That’s when I remembered all the sweets I consumed as a four-year old, all those years of chocolate and Danish Butter cookies and all the accumulated nights of going to bed without brushing my teeth *covers face*

Why am I telling this story? A lot of times we forget that our actions, or sometimes lack of action, affects us in more ways than we can imagine, positive or negative. Those aerobic exercises that we did only in our minds, that business we’ve been planning to start once we found time, that book we’ve been meaning to read…all those wonderful ideas that have never seen the light of day. Those taxes we’ve been meaning to pay, that smoking habit we’ve been trying to stop, that last bowl of ice cream just after midnight (why does food always taste great at that time?) :)…all that stuff keeps piling up until BOOM! It explodes in our face and we’re left with its after-effects.

Now I don’t need Momma telling me to brush my teeth before I go to bed…cos I’ve experienced what happens when I don’t!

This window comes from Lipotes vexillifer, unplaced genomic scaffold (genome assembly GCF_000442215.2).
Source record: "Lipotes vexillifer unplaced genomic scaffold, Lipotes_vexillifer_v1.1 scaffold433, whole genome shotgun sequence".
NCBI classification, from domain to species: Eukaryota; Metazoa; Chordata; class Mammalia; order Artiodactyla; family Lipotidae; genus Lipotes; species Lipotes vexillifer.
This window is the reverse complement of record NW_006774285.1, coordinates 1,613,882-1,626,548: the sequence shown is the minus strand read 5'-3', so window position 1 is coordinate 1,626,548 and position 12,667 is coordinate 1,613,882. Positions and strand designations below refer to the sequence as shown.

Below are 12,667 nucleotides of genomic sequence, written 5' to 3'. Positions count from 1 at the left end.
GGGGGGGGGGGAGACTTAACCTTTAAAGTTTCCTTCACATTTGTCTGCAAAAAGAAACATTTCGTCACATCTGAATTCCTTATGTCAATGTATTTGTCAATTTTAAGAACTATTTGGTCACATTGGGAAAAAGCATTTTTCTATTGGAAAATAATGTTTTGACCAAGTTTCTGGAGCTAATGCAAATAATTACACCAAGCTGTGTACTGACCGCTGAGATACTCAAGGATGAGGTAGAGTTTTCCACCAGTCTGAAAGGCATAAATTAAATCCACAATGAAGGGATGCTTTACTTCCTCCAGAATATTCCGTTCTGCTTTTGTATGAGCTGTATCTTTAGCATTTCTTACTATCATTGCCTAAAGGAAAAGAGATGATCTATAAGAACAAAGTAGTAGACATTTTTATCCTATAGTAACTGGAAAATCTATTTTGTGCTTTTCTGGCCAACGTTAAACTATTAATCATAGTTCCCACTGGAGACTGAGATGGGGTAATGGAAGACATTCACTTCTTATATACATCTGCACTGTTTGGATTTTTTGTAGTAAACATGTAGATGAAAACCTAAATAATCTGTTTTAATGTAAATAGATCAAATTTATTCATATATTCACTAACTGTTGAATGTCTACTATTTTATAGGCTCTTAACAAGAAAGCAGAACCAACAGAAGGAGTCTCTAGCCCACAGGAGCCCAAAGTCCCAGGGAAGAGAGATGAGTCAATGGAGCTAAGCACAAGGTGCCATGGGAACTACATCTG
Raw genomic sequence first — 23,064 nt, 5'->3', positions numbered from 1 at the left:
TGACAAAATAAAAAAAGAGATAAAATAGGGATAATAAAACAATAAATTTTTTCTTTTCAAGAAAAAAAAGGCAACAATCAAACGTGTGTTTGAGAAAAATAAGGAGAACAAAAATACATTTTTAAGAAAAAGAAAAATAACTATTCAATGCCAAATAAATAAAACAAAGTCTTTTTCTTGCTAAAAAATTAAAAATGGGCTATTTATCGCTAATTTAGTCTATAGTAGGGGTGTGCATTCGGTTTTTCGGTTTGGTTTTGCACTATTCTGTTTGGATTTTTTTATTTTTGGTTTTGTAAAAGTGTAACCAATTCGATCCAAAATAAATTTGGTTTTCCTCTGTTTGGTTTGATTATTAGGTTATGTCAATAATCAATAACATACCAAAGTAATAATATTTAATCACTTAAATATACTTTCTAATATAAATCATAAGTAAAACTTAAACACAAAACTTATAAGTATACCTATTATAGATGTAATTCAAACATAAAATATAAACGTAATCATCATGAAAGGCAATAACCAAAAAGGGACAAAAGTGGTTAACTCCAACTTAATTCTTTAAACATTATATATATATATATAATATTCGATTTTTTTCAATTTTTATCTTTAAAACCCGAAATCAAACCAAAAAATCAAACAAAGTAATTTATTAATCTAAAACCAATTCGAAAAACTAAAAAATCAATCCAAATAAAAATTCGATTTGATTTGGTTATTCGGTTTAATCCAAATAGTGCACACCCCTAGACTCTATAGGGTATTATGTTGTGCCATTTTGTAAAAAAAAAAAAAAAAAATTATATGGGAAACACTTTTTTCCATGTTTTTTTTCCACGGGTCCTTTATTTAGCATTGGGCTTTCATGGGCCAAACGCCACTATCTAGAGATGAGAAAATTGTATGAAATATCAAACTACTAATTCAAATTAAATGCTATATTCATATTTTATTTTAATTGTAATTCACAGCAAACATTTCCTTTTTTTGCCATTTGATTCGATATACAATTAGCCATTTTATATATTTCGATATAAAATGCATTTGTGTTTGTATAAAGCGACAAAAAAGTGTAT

But you know, there’s one thing you just can’t neglect to do and later get an opportunity to do it right. When you make a mess of your life and your salvation, there’s no going back to do it over on Judgement Day. Just like the Donut Repair Man says, “Life without Jesus, is like a donut with a hole in the middle of your heart”. A lot of people fill that hole with all kinds of stuff: work, alcohol, sex, you name it. But yet that hole keeps growing wider and wider…cos it can only be filled by God. So my dear reader, if you don’t know the love of God in Christ, which passes all understanding…find Him now, before it’s too late. Romans 10: 9 says it all.

Cheers.

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Story story…2

If you read my previous post and liked it, here’s another outrageous story birthed from the imagination of a five-year old girl. Children are really amazing! Why am I sharing this? So that we can learn to listen to them and understand them, not just bark instructions at them: “Don’t bounce the ball!” “Sit down quietly!” “Stop pushing that table!”